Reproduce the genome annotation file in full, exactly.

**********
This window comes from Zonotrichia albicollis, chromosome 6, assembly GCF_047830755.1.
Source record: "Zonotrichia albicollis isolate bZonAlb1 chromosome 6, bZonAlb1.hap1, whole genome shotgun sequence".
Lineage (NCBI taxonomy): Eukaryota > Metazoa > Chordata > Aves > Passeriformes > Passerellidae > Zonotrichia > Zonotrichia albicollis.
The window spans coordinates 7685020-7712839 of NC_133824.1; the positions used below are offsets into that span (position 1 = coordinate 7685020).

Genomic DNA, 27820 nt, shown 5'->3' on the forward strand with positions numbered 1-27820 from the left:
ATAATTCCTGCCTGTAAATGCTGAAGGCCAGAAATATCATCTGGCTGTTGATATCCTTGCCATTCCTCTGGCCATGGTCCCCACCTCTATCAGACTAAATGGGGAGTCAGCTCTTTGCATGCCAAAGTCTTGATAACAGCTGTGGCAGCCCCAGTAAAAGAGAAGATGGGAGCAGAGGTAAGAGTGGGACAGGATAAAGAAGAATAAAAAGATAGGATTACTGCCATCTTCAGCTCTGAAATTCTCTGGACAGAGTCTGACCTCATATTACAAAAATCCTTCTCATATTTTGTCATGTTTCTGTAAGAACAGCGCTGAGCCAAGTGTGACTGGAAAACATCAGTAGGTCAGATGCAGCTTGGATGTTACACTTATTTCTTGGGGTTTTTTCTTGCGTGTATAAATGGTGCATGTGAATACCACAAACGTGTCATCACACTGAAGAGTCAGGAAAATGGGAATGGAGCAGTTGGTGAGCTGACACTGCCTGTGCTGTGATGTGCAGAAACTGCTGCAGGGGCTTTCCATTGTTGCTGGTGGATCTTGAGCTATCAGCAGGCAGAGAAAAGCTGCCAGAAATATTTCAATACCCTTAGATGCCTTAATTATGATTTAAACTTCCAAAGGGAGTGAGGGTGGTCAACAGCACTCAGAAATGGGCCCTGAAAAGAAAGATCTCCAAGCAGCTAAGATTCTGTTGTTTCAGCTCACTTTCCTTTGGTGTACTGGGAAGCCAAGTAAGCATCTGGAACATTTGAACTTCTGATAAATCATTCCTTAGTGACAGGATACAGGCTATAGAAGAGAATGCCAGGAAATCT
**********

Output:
This window comes from Zonotrichia albicollis, chromosome 6, assembly GCF_047830755.1.
Source record: "Zonotrichia albicollis isolate bZonAlb1 chromosome 6, bZonAlb1.hap1, whole genome shotgun sequence".
Lineage (NCBI taxonomy): Eukaryota > Metazoa > Chordata > Aves > Passeriformes > Passerellidae > Zonotrichia > Zonotrichia albicollis.
The window spans coordinates 7685020-7712839 of NC_133824.1; the positions used below are offsets into that span (position 1 = coordinate 7685020).

Genomic DNA, 27820 nt, shown 5'->3' on the forward strand with positions numbered 1-27820 from the left:
ATAATTCCTGCCTGTAAATGCTGAAGGCCAGAAATATCATCTGGCTGTTGATATCCTTGCCATTCCTCTGGCCATGGTCCCCACCTCTATCAGACTAAATGGGGAGTCAGCTCTTTGCATGCCAAAGTCTTGATAACAGCTGTGGCAGCCCCAGTAAAAGAGAAGATGGGAGCAGAGGTAAGAGTGGGACAGGATAAAGAAGAATAAAAAGATAGGATTACTGCCATCTTCAGCTCTGAAATTCTCTGGACAGAGTCTGACCTCATATTACAAAAATCCTTCTCATATTTTGTCATGTTTCTGTAAGAACAGCGCTGAGCCAAGTGTGACTGGAAAACATCAGTAGGTCAGATGCAGCTTGGATGTTACACTTATTTCTTGGGGTTTTTTCTTGCGTGTATAAATGGTGCATGTGAATACCACAAACGTGTCATCACACTGAAGAGTCAGGAAAATGGGAATGGAGCAGTTGGTGAGCTGACACTGCCTGTGCTGTGATGTGCAGAAACTGCTGCAGGGGCTTTCCATTGTTGCTGGTGGATCTTGAGCTATCAGCAGGCAGAGAAAAGCTGCCAGAAATATTTCAATACCCTTAGATGCCTTAATTATGATTTAAACTTCCAAAGGGAGTGAGGGTGGTCAACAGCACTCAGAAATGGGCCCTGAAAAGAAAGATCTCCAAGCAGCTAAGATTCTGTTGTTTCAGCTCACTTTCCTTTGGTGTACTGGGAAGCCAAGTAAGCATCTGGAACATTTGAACTTCTGATAAATCATTCCTTAGTGACAGGATACAGGCTATAGAAGAGAATGCCAGGAAATCT